Received date: December 17, 2015; Accepted date: January 19, 2016; Published date: January 21, 2016
Citation: Borchevkin D, Shestakov A, Petrov V, Botman S, Bogdanov E, et al. (2016) Method of Photoplethysmography Diagnostics of Domesticated Animals Cardiovascular Diseases. J Veterinar Sci Technol 7:287. doi:10.4172/2157-7579.1000287
Copyright: © 2016 Borchevkin D, et al. This is an open-access article distributed under the terms of the Creative Commons Attribution License, which permits unrestricted use, distribution, and reproduction in any medium, provided the original author and source are credited.
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At present time the standard procedure to diagnose cardiovascular diseases (CVD) of domesticated animals (dogs) is electrocardiography (ECG) monitoring at animal clinic. Sadly, results, obtained that way, are often mistaken because of stressful state of the animal, caused by medical manipulations . The usage of photoplethysmography (PPG) method can become a good substitute for CVD monitoring. Main advantages of PPG, in compare with ECG, are single probe placement (on the ear or tailset), no need of gel electrodes and capability of measuring actual CVS parameters without need of special medical training or laboratory conditions. It is one of non-invasive methods for measuring the amount of the blood volume changes inside the blood vessels, applicable for cardio activity estimation by calculating heart rate variability. In most cases, PPG monitoring devises are small, easy to place and can monitor different physiological parameters of the animal, such as heart rate, pulse wave characteristics, blood oxygen saturation, etc.
Cardiovascular diseases; Health monitoring systems; Photoplethysmography; Pulse wave; Remote diagnostics
PPG: Photoplethysmography; CVD: Cardiovascular Diseases; LED: Light-Emitting Diode; CVS: Cardiovascular System; ECG: Electrocardiography
All experiments with the dogs were carried out in strict accordance with the directive of the Ministry of Health and Social Development of the Russian Federation dated 23 August 2010 #708n “On approval of the laboratory practices”. The protocol was approved by the Committee on the Ethics of Animal Experiments of the Immanuel Kant Baltic Federal University (Order Number: 347-12).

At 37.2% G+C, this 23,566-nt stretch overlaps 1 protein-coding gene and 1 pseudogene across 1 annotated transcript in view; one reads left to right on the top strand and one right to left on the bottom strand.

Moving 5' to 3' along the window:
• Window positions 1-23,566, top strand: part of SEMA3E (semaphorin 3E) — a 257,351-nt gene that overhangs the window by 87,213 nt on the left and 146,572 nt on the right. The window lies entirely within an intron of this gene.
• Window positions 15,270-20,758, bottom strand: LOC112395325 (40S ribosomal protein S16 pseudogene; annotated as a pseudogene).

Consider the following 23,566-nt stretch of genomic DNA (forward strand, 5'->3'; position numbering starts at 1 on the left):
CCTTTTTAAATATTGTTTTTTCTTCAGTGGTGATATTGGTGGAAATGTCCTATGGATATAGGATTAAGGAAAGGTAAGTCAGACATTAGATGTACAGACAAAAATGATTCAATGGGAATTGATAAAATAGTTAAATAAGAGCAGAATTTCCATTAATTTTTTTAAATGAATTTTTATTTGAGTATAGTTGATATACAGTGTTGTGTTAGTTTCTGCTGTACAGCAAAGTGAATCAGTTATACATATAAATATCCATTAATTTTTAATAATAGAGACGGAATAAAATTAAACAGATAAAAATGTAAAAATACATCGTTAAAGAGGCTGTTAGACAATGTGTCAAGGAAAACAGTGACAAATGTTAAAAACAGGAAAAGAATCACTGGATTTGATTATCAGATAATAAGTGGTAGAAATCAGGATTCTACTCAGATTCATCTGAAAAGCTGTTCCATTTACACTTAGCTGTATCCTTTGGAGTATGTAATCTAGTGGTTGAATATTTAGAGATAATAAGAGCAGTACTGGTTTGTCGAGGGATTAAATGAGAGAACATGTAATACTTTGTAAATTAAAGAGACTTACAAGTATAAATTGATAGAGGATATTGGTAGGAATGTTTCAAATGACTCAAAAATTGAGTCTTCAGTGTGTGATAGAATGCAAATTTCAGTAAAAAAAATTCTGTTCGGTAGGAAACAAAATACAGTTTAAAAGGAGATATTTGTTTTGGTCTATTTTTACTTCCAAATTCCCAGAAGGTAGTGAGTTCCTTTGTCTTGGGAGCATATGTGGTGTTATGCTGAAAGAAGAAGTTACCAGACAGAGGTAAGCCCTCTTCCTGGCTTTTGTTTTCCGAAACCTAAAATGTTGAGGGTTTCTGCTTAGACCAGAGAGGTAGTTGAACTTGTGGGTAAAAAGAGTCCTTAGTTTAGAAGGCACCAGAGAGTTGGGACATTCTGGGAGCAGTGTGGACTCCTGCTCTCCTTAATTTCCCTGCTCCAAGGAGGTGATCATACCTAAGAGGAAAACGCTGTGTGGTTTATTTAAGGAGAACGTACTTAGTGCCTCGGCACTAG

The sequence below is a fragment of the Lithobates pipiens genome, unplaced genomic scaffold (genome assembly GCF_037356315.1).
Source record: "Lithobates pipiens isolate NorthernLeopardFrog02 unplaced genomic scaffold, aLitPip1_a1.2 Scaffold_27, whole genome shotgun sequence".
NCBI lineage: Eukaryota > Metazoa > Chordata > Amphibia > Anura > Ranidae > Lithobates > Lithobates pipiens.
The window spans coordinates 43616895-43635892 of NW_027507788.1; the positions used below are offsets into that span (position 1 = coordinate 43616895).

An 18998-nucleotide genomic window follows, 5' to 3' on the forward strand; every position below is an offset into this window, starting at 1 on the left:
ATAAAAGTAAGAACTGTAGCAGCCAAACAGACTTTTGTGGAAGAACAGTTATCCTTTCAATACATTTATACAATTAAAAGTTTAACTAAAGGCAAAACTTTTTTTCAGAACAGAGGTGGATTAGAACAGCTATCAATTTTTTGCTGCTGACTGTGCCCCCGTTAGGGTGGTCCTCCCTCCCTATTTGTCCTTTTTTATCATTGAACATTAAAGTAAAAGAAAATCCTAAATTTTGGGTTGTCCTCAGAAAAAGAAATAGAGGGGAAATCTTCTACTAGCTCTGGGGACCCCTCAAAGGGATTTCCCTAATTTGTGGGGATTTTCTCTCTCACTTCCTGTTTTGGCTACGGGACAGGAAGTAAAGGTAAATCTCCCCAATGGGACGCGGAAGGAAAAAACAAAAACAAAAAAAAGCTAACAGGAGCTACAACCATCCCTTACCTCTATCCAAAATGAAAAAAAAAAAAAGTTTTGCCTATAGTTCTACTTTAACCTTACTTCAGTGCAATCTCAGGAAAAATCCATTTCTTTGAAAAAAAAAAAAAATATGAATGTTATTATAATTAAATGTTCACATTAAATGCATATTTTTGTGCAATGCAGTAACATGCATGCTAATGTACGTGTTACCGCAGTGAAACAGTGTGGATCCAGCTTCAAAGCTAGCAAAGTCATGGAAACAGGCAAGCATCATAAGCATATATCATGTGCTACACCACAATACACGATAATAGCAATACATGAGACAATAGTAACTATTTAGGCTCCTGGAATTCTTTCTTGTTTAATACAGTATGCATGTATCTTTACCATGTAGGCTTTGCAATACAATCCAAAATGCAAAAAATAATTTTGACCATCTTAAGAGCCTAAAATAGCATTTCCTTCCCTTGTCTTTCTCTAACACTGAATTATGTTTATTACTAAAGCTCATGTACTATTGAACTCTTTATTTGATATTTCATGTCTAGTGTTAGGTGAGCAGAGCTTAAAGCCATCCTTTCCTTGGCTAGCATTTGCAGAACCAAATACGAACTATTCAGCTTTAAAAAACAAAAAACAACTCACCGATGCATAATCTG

PPG-based sensors for physiological parameters measurements becomes progressively more popular in human medicine , but still yet to be used for CVS monitoring of animals. The principle behind PPG sensors is optical detection of blood volume changes in the microvascular bed of the tissue . The sensor system consists of a light source and a detector, with red or infrared light-emitting diodes (LEDs) commonly used as the light source. PPG sensor detects the changes in intensity of transmitted or reflected light. The changes in light intensity are associated with small variations in blood perfusion of the tissue and provide information on the cardiovascular system; in particular, the pulse rate and pulse wave .
The principle behind PPG is the fact that light travelling though biological tissue can be absorbed by different substances, including pigments in the skin, bone, and arterial and venous blood. Most changes in blood flow occur mainly in the arteries and arterioles . Arteries contain more blood volume during the systolic phase of the cardiac cycle than during the diastolic phase. PPG sensors optically detect changes in the blood flow volume (i.e., changes in the detected light intensity) in the microvascular bed of tissue via reflection from or transmission through the tissue .